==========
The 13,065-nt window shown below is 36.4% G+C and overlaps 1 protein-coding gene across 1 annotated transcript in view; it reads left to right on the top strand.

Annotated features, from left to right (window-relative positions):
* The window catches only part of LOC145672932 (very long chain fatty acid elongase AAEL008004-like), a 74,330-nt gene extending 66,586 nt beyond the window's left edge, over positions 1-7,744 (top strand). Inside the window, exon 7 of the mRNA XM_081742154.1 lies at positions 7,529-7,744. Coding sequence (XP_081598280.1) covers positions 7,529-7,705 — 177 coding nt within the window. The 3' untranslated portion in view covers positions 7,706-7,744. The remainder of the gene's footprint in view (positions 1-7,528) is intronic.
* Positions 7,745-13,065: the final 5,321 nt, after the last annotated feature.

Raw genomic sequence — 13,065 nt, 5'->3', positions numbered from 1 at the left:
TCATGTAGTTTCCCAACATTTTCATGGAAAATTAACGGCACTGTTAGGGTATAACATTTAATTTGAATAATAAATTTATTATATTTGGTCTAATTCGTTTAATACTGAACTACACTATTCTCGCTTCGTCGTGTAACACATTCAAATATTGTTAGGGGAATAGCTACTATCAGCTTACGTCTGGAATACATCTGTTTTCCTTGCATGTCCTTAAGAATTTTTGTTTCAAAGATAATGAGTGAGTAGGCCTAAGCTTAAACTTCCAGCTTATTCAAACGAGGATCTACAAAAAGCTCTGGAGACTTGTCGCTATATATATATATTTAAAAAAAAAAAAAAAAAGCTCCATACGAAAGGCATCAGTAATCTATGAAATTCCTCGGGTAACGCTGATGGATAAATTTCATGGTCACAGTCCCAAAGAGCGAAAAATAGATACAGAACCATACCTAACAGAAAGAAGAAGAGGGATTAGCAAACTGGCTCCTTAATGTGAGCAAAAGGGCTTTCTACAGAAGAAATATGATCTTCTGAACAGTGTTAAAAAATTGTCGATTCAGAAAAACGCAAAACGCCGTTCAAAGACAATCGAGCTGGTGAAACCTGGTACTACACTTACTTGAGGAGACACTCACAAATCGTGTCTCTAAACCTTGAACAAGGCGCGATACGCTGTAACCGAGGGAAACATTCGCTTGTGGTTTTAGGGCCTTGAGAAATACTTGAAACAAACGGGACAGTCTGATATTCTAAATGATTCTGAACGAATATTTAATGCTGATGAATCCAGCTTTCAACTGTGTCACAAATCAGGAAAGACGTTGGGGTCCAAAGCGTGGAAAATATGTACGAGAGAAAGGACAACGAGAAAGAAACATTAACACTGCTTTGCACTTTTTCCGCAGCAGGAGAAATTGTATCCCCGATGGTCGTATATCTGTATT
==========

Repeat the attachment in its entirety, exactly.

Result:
The 13,065-nt window shown below is 36.4% G+C and overlaps 1 protein-coding gene across 1 annotated transcript in view; it reads left to right on the top strand.

Annotated features, from left to right (window-relative positions):
* The window catches only part of LOC145672932 (very long chain fatty acid elongase AAEL008004-like), a 74,330-nt gene extending 66,586 nt beyond the window's left edge, over positions 1-7,744 (top strand). Inside the window, exon 7 of the mRNA XM_081742154.1 lies at positions 7,529-7,744. Coding sequence (XP_081598280.1) covers positions 7,529-7,705 — 177 coding nt within the window. The 3' untranslated portion in view covers positions 7,706-7,744. The remainder of the gene's footprint in view (positions 1-7,528) is intronic.
* Positions 7,745-13,065: the final 5,321 nt, after the last annotated feature.

Raw genomic sequence — 13,065 nt, 5'->3', positions numbered from 1 at the left:
TCATGTAGTTTCCCAACATTTTCATGGAAAATTAACGGCACTGTTAGGGTATAACATTTAATTTGAATAATAAATTTATTATATTTGGTCTAATTCGTTTAATACTGAACTACACTATTCTCGCTTCGTCGTGTAACACATTCAAATATTGTTAGGGGAATAGCTACTATCAGCTTACGTCTGGAATACATCTGTTTTCCTTGCATGTCCTTAAGAATTTTTGTTTCAAAGATAATGAGTGAGTAGGCCTAAGCTTAAACTTCCAGCTTATTCAAACGAGGATCTACAAAAAGCTCTGGAGACTTGTCGCTATATATATATATTTAAAAAAAAAAAAAAAAAGCTCCATACGAAAGGCATCAGTAATCTATGAAATTCCTCGGGTAACGCTGATGGATAAATTTCATGGTCACAGTCCCAAAGAGCGAAAAATAGATACAGAACCATACCTAACAGAAAGAAGAAGAGGGATTAGCAAACTGGCTCCTTAATGTGAGCAAAAGGGCTTTCTACAGAAGAAATATGATCTTCTGAACAGTGTTAAAAAATTGTCGATTCAGAAAAACGCAAAACGCCGTTCAAAGACAATCGAGCTGGTGAAACCTGGTACTACACTTACTTGAGGAGACACTCACAAATCGTGTCTCTAAACCTTGAACAAGGCGCGATACGCTGTAACCGAGGGAAACATTCGCTTGTGGTTTTAGGGCCTTGAGAAATACTTGAAACAAACGGGACAGTCTGATATTCTAAATGATTCTGAACGAATATTTAATGCTGATGAATCCAGCTTTCAACTGTGTCACAAATCAGGAAAGACGTTGGGGTCCAAAGCGTGGAAAATATGTACGAGAGAAAGGACAACGAGAAAGAAACATTAACACTGCTTTGCACTTTTTCCGCAGCAGGAGAAATTGTATCCCCGATGGTCGTATATCTGTATT